Dr. Suzuki noted that UN sanctions were based on the consensus of the five permanent members of the Security Council, and operated under Chapter VII of UN Charter.  The strength of UN sanctions was their universality; the reach of the compliance mandate across all Member States promoted improvements in both security and trade regulation, while expanding Member States’ capacity and know-how in the implementation of sanctions measures. 

Brian Finlay, Vice President of the Stimson Center, asked if the private sector felt excluded from the processes leading to national and international mandates (similar to how some UN Member States that do not serve on the Security Council feel). Ms. Palma touched on how the US government engages industry but suggested other governments were sometimes more inclusive – for example, with regard to the ATT. Mr. Merrell thought it often was a challenge for the corporate world to weigh in. On a related note, one participant said it could be difficult to persuade a company’s management of the importance of engaging officials, as the results could be unpredictable or hard to detect altogether. Dr. Suzuki emphasized that once a specific regulation had been finalized, the commitment of top management was very important for industry’s role in implementation.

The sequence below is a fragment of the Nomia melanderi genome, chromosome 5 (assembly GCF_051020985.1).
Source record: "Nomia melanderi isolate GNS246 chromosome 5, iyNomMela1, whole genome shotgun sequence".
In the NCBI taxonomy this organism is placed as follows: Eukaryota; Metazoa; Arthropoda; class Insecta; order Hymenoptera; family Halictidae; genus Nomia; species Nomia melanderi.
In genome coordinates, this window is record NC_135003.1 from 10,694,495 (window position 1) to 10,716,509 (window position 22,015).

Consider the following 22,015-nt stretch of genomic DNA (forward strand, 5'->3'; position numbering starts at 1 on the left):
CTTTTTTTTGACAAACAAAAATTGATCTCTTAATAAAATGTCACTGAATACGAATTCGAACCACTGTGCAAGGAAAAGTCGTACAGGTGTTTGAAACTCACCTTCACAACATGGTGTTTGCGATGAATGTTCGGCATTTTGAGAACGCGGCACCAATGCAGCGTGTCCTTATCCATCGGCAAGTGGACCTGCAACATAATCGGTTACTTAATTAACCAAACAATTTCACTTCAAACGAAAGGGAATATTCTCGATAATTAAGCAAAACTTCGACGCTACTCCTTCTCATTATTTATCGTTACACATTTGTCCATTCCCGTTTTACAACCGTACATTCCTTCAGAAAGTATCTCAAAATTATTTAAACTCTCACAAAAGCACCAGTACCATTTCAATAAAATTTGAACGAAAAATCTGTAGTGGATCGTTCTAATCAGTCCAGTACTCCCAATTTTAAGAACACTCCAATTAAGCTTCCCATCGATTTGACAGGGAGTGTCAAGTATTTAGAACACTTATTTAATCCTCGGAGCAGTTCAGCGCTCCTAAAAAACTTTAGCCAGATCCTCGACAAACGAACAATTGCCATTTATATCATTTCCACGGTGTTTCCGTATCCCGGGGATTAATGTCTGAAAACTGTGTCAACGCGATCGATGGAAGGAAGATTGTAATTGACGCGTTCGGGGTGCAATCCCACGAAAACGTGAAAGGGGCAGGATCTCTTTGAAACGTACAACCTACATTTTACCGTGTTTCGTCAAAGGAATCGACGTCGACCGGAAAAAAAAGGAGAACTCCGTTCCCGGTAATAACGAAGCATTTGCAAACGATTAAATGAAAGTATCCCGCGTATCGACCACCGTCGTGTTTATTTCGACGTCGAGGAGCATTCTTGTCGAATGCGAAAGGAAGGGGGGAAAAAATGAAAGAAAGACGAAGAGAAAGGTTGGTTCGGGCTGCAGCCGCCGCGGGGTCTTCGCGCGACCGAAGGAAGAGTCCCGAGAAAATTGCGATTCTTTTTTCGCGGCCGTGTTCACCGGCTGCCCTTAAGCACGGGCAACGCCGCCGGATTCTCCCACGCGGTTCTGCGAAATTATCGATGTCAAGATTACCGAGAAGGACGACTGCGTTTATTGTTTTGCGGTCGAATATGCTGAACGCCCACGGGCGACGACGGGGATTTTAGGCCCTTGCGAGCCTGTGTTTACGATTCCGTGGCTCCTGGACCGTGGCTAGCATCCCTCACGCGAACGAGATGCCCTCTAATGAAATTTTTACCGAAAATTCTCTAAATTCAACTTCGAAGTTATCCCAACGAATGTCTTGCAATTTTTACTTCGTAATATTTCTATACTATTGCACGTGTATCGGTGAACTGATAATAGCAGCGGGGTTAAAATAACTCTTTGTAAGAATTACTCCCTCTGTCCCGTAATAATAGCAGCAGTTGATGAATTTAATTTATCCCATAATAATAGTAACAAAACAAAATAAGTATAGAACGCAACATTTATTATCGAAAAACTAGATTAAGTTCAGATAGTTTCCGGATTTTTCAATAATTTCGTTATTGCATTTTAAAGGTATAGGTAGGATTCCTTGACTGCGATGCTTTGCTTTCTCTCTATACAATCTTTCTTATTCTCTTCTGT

As the audience continued to pose questions regarding UN sanctions regimes and other mandates, many people agreed that interpretations could differ by country, giving rise to compliance risks. Mr. Merrell underscored that the consequences of export compliance failures could be much more severe than violations in other areas, such as anti-bribery and corruption.

Ms. Palma and Mr. Merrell observed that their companies’ compliance structures differed in ways that made sense for their respective circumstances. As a concluding comment, Mr. Olson noted that the fact a company’s compliance program could be adapted to different institutional and competitive conditions reflected its potential strategic value, as it could serve as a means to enhance corporate risk management more broadly. Mr. Olson and other event organizers then thanked the panelists, bringing the formal program to a close.